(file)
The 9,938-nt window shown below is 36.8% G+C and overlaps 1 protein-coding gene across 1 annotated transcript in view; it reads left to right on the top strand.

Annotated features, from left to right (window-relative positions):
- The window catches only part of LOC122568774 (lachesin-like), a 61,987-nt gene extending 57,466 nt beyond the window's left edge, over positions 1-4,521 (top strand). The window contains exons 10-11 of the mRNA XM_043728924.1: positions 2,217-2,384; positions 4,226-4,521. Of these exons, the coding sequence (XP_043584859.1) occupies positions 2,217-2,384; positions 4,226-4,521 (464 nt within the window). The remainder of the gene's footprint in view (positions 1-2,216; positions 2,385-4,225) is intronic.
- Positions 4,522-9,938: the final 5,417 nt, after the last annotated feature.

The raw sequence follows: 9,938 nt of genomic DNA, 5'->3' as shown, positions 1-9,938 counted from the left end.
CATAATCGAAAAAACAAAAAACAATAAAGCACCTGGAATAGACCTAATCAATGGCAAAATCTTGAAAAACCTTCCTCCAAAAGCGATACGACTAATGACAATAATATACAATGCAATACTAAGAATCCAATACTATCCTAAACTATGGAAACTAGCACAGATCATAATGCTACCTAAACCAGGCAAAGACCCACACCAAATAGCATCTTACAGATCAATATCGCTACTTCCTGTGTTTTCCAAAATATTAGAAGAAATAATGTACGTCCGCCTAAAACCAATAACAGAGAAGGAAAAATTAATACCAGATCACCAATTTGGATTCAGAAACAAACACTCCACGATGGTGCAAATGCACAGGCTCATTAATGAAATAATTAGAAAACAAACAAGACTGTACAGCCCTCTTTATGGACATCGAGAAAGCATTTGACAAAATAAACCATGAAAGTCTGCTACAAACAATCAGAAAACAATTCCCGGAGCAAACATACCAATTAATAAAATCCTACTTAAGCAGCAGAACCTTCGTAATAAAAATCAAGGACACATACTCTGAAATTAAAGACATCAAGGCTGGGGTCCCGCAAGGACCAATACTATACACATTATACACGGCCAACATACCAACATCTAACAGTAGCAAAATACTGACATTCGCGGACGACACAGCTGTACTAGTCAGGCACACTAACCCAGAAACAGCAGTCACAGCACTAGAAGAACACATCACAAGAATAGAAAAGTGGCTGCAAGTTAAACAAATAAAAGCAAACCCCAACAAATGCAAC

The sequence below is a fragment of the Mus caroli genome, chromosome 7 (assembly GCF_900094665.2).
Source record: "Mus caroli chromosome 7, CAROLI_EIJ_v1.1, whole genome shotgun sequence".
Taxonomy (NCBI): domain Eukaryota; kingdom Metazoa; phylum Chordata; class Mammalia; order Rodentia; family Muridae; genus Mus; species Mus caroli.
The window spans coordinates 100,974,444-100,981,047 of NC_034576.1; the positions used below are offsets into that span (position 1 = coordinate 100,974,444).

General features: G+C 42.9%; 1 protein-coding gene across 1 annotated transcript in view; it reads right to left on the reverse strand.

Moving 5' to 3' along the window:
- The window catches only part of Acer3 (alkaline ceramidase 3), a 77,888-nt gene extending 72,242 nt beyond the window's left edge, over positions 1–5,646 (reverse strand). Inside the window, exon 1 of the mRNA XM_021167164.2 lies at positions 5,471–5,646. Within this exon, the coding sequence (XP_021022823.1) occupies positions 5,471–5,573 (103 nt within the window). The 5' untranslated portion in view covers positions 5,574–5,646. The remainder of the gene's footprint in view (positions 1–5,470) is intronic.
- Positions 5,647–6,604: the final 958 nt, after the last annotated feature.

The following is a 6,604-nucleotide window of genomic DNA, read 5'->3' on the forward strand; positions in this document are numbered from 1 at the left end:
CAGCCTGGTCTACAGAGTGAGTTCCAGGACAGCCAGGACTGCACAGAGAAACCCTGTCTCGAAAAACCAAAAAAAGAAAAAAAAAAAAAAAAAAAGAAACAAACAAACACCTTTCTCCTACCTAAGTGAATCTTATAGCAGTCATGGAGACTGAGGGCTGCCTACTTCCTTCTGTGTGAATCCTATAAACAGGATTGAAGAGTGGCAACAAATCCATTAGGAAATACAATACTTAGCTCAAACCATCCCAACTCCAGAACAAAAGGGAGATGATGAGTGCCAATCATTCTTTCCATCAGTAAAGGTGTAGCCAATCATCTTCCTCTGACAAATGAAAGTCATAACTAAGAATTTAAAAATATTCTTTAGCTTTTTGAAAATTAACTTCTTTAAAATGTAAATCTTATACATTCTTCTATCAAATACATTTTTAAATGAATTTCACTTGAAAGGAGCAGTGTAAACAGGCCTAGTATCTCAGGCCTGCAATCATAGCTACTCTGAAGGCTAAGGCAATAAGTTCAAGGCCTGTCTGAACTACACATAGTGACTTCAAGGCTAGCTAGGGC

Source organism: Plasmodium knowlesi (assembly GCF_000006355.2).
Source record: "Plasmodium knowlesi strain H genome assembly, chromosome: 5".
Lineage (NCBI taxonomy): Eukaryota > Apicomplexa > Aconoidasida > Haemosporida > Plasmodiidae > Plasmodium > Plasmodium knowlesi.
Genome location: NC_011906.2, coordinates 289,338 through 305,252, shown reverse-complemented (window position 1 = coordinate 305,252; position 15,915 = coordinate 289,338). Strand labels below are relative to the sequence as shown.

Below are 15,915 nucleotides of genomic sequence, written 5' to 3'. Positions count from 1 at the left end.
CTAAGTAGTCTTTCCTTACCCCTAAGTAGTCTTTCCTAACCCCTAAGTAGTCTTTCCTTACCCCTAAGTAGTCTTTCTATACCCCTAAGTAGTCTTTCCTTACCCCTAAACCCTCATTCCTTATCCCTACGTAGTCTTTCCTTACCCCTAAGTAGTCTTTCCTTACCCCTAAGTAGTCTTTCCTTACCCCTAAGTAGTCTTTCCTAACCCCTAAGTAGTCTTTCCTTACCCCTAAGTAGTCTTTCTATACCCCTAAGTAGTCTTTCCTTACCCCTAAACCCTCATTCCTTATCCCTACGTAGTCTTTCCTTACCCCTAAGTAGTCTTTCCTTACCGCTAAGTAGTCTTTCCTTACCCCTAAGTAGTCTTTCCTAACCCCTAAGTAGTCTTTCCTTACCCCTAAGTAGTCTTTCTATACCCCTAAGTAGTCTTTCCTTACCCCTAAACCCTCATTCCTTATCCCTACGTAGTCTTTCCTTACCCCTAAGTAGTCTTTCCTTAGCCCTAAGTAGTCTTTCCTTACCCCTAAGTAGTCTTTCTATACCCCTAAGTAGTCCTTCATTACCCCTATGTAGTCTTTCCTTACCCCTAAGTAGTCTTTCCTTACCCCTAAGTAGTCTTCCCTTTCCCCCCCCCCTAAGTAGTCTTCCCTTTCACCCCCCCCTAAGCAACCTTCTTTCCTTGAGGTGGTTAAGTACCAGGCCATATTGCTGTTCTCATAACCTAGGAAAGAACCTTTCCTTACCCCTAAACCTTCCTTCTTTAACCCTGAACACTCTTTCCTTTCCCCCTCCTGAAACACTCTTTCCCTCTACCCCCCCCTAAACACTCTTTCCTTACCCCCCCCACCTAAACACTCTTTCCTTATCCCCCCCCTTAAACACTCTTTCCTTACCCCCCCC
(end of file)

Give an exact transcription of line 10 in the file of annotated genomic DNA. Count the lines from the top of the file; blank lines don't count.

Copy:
The window spans coordinates 100,974,444-100,981,047 of NC_034576.1; the positions used below are offsets into that span (position 1 = coordinate 100,974,444).